Sustaining a highly qualified future workforce requires urgent and immediate action to address a growing shortfall in apprenticeships, a growing skills gap and a lack of incentives for employers to hire apprenticeships, writes Iain Macdonald.
With its pronounced risk level and specialist skill set, the construction industry is dependent on a workforce with the appropriate qualifications and competencies, typically gained via an apprenticeship.
However, future skills may be in short supply, as apprenticeship training across the construction sector has been a victim of the economic downturn, with the recession forcing many employers to downsize schemes to train apprentices.
As the primary source of qualified labour for this high-value sector, what are the long-term implications of cutting back on apprenticeships?
Taking the example of the electrical installation sector and its advanced apprenticeship, these long-term implications could be serious. ConstructionSkills estimates that the UK needs to recruit an average of 1,670 additional electricians every year between now and 2015 simply to meet current depressed levels of demand.
But a snapshot of the sector’s current skills base reveals the average electrician is aged 41, and nearly a fifth of the skilled workforce is close to retirement at aged 56 or above – suggesting this figure will soar over the next five to 20 years.
Current figures show apprentice completions down by 25 per cent on last year, while new apprenticeship starts are down 20 per cent.
When compounded over a number of years such figures are depressing, and we know these are not uncommon across the wider construction sector.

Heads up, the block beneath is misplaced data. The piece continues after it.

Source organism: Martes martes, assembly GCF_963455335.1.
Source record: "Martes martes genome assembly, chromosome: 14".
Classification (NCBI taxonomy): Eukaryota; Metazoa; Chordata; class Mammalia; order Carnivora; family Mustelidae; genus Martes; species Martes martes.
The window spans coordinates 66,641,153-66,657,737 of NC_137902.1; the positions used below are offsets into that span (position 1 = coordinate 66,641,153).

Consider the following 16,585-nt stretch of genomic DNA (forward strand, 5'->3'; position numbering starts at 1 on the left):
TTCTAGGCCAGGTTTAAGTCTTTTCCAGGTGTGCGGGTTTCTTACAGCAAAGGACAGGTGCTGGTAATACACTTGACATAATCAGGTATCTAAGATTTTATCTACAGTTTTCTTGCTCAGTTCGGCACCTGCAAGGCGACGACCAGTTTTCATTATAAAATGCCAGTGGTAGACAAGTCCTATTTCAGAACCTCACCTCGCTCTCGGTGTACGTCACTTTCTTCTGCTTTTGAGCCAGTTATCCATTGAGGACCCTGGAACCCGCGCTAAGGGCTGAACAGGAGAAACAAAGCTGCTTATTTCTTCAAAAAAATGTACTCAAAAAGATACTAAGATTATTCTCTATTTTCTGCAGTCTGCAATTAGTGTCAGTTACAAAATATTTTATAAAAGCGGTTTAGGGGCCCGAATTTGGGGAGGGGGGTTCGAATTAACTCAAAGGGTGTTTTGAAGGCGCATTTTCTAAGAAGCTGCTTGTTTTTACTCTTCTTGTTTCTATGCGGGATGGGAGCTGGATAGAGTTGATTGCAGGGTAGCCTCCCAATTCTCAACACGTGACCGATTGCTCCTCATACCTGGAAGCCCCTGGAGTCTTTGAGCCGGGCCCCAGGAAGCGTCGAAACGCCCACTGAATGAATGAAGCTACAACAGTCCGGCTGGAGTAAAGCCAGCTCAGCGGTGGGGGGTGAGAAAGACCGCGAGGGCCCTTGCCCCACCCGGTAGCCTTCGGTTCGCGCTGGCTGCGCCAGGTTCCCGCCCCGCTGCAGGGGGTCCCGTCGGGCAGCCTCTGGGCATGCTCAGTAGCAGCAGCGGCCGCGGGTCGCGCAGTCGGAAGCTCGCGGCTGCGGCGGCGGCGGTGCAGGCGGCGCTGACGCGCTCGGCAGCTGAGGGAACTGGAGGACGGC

Many major firms reduced their investment in apprentice training some years ago as they moved away from a direct employment model and the majority of employers who would otherwise have hired apprentices – mainly SMEs – are not now in a position to take them on.
While there are indications some large firms are beginning to change tack, rising costs combined with fierce competition have caused margins to fall, which have made for difficult trading conditions and business failures throughout the sector. The main worry for SMEs is having enough contracts to provide work for existing staff.
Overseas-trained labour might plug the gap in the short term, but qualifications are varied and operatives are often unsuitable without further training. They are also transient, going wherever there is work and adding little to the UK’s skills base in the process.
There is an urgent need to stimulate planning for the training of a future, sustainable workforce. The immediate launch of government infrastructure projects that will provide employers with a strong incentive to hire apprentices is perhaps one way forward. If there are others, we need to hear about them – and soon.
Iain Macdonald is head of education and training at the Electrical Contractors’ Association